I don't know that the first step when it comes to DW and the spirit is to totally discount it.  I think you try to help empower her to redefine the meaning of her spiritual experiences that don't require her to rely on embarrasing circular reasoning.  Meaning that at first is neither confirming the church is true or the church is false but somewhere inbetween......but at least an in between that is not morally bankrupt because of magical thinking.

 

The truth is she does not own her own spiritual experiences.  As has been pointed out in the thread, her whole spirtual life has been co opted by the church to confirm its own truthfulness. 

 

maybe you can turn her into an NOM, I mean at least it would be progress.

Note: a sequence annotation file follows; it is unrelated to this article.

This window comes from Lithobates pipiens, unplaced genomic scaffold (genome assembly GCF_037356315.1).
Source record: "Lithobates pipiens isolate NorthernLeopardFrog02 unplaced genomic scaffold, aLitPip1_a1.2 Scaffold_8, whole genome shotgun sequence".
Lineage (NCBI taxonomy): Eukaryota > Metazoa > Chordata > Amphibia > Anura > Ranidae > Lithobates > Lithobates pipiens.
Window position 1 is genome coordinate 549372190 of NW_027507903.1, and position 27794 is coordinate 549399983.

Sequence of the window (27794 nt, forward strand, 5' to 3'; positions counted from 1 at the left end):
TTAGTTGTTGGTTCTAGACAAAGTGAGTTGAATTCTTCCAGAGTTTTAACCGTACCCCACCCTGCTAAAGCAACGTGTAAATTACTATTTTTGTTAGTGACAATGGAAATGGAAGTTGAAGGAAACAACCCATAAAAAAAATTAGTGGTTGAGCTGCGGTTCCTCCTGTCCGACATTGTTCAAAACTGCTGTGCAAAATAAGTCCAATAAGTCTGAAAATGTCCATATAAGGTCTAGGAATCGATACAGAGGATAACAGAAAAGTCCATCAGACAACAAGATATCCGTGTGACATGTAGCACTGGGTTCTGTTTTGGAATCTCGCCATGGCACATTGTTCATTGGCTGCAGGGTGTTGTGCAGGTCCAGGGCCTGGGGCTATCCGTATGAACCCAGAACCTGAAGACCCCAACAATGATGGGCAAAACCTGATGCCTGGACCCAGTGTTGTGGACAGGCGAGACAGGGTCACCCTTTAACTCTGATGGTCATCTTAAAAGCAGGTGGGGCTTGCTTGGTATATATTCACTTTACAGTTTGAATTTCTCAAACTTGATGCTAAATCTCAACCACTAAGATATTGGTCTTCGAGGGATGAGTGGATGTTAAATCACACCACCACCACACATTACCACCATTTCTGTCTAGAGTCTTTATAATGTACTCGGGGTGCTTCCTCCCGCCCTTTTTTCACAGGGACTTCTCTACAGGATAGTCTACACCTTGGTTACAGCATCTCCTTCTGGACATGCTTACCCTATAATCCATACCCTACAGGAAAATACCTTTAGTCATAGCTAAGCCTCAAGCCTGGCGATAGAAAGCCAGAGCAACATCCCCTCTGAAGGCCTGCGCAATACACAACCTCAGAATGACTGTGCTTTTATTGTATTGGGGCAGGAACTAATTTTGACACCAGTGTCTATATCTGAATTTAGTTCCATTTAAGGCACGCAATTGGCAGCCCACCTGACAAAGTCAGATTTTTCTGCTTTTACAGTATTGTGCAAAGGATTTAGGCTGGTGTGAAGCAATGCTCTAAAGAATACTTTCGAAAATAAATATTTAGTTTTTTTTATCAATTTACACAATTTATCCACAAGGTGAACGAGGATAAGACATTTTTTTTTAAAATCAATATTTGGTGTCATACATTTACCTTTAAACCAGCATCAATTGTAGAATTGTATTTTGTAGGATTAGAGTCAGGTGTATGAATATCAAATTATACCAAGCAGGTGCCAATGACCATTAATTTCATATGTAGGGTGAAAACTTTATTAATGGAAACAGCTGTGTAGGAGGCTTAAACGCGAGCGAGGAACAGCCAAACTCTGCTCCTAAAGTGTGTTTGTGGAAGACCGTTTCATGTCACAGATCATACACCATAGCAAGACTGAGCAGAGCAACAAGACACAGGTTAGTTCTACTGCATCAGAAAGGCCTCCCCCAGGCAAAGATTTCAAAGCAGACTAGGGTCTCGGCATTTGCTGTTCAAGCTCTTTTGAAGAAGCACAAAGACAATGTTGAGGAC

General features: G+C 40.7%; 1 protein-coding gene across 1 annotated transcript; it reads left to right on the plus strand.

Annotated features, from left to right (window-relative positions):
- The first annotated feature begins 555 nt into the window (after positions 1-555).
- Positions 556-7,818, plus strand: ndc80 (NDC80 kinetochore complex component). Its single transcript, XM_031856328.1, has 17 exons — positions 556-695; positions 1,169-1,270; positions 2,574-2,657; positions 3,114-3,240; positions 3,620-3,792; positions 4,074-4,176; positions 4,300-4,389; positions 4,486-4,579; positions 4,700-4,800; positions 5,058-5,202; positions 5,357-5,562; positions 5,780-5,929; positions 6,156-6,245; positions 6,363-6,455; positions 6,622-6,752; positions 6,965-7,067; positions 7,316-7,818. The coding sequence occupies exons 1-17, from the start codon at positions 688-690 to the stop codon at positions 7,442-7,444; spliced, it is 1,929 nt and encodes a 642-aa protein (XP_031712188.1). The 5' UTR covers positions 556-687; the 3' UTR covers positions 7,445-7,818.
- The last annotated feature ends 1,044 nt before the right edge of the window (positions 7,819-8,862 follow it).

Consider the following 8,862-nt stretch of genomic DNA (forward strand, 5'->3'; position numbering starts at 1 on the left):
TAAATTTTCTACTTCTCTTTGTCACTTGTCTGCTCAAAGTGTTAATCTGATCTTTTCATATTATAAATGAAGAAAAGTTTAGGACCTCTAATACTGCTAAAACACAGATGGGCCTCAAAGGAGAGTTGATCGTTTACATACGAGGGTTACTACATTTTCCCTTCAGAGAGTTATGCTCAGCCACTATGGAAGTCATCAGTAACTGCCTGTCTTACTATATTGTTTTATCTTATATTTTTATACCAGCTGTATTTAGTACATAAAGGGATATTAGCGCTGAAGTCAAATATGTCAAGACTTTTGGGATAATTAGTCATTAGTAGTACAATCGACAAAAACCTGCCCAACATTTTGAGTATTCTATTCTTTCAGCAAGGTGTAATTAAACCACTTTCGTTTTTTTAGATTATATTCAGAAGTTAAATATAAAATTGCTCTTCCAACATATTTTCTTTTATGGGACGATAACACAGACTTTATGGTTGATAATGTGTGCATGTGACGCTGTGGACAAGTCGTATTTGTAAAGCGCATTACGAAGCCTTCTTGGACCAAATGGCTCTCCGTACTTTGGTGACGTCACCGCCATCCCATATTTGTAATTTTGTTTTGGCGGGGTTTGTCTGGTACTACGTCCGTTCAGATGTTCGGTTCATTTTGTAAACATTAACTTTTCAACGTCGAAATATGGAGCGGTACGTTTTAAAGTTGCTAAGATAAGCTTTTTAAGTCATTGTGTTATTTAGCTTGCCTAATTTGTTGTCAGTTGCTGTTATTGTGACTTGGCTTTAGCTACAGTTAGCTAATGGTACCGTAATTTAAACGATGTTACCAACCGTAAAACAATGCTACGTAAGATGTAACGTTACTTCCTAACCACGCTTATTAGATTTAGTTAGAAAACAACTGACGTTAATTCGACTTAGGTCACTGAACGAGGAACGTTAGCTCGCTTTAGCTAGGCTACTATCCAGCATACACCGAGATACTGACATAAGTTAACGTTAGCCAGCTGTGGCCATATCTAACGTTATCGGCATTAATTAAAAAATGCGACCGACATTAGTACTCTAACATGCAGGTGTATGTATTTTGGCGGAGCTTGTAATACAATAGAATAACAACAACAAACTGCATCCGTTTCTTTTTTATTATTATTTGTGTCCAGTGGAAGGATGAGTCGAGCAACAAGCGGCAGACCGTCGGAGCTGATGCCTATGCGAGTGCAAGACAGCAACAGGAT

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I have posted this example a few times over the  years, so I will make this as short as possible.

 

As a kid growing up in SLC, I prayed a zillion times about the BoM. No feelings, nothing

Temple ceremony creeped me out, I never felt at ease in that building

I prayed for a long time on my mission...nothing

I did the same before my engagement and subsequent temple wedding, zilch.

I read the BoM 15 times, nothing

Never felt a thing in any church meeting, F&T meeting or seminary meeting

 

Fast forward 20 or so years, I am watching my daughter play her first basketball game. The band playing, the team warming up and the smile on her face......

 I felt a hot burning sensation in my chest, I was tearing up and could barely speak. I was completely overcome with emotion and happiness for her. So happy for her I could barely compose myself. It was a new experience for me......

 

Conclusion? basketball is true, and the church is bunk.

 

I wonder what would have happened to me if I had these emotions during a church service? What if the powerful emotional experience I had at her game had happened in the temple?